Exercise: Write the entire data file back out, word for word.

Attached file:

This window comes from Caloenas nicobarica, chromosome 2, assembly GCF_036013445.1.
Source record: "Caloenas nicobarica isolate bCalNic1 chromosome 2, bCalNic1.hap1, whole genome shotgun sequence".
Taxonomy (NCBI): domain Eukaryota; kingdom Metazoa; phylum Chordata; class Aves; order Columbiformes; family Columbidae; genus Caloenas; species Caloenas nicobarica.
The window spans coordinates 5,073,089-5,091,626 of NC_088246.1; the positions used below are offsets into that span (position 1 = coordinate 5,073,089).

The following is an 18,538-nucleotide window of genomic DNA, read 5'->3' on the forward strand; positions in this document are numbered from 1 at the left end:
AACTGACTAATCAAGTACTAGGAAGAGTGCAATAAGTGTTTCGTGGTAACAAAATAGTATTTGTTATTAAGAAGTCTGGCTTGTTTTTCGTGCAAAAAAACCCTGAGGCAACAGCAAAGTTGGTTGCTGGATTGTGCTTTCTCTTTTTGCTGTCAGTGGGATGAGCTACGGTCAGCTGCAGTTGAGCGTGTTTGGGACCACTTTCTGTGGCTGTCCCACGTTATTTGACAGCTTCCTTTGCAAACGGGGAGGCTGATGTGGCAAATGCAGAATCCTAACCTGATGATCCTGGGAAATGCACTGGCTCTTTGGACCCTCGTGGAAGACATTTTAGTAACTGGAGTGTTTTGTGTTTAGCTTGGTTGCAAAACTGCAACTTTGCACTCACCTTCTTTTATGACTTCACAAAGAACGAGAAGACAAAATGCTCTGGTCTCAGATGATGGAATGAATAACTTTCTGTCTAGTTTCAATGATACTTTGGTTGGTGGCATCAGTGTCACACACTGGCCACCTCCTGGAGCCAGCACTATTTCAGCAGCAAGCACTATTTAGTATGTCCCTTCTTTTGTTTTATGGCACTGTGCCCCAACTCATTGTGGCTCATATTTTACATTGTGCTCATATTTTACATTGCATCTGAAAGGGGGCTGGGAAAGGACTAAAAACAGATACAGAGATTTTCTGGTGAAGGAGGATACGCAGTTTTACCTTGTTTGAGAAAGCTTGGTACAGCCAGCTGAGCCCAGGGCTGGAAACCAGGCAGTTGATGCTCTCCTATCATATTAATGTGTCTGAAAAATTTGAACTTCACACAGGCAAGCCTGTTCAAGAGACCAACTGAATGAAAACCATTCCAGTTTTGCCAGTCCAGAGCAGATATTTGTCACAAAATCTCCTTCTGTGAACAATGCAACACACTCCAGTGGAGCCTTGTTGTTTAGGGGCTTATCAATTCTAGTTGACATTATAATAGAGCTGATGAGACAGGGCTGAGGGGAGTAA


This window comes from Caloenas nicobarica, chromosome 2, assembly GCF_036013445.1.
Source record: "Caloenas nicobarica isolate bCalNic1 chromosome 2, bCalNic1.hap1, whole genome shotgun sequence".
Taxonomy (NCBI): domain Eukaryota; kingdom Metazoa; phylum Chordata; class Aves; order Columbiformes; family Columbidae; genus Caloenas; species Caloenas nicobarica.
The window spans coordinates 5,073,089-5,091,626 of NC_088246.1; the positions used below are offsets into that span (position 1 = coordinate 5,073,089).

The following is an 18,538-nucleotide window of genomic DNA, read 5'->3' on the forward strand; positions in this document are numbered from 1 at the left end:
AACTGACTAATCAAGTACTAGGAAGAGTGCAATAAGTGTTTCGTGGTAACAAAATAGTATTTGTTATTAAGAAGTCTGGCTTGTTTTTCGTGCAAAAAAACCCTGAGGCAACAGCAAAGTTGGTTGCTGGATTGTGCTTTCTCTTTTTGCTGTCAGTGGGATGAGCTACGGTCAGCTGCAGTTGAGCGTGTTTGGGACCACTTTCTGTGGCTGTCCCACGTTATTTGACAGCTTCCTTTGCAAACGGGGAGGCTGATGTGGCAAATGCAGAATCCTAACCTGATGATCCTGGGAAATGCACTGGCTCTTTGGACCCTCGTGGAAGACATTTTAGTAACTGGAGTGTTTTGTGTTTAGCTTGGTTGCAAAACTGCAACTTTGCACTCACCTTCTTTTATGACTTCACAAAGAACGAGAAGACAAAATGCTCTGGTCTCAGATGATGGAATGAATAACTTTCTGTCTAGTTTCAATGATACTTTGGTTGGTGGCATCAGTGTCACACACTGGCCACCTCCTGGAGCCAGCACTATTTCAGCAGCAAGCACTATTTAGTATGTCCCTTCTTTTGTTTTATGGCACTGTGCCCCAACTCATTGTGGCTCATATTTTACATTGTGCTCATATTTTACATTGCATCTGAAAGGGGGCTGGGAAAGGACTAAAAACAGATACAGAGATTTTCTGGTGAAGGAGGATACGCAGTTTTACCTTGTTTGAGAAAGCTTGGTACAGCCAGCTGAGCCCAGGGCTGGAAACCAGGCAGTTGATGCTCTCCTATCATATTAATGTGTCTGAAAAATTTGAACTTCACACAGGCAAGCCTGTTCAAGAGACCAACTGAATGAAAACCATTCCAGTTTTGCCAGTCCAGAGCAGATATTTGTCACAAAATCTCCTTCTGTGAACAATGCAACACACTCCAGTGGAGCCTTGTTGTTTAGGGGCTTATCAATTCTAGTTGACATTATAATAGAGCTGATGAGACAGGGCTGAGGGGAGTAA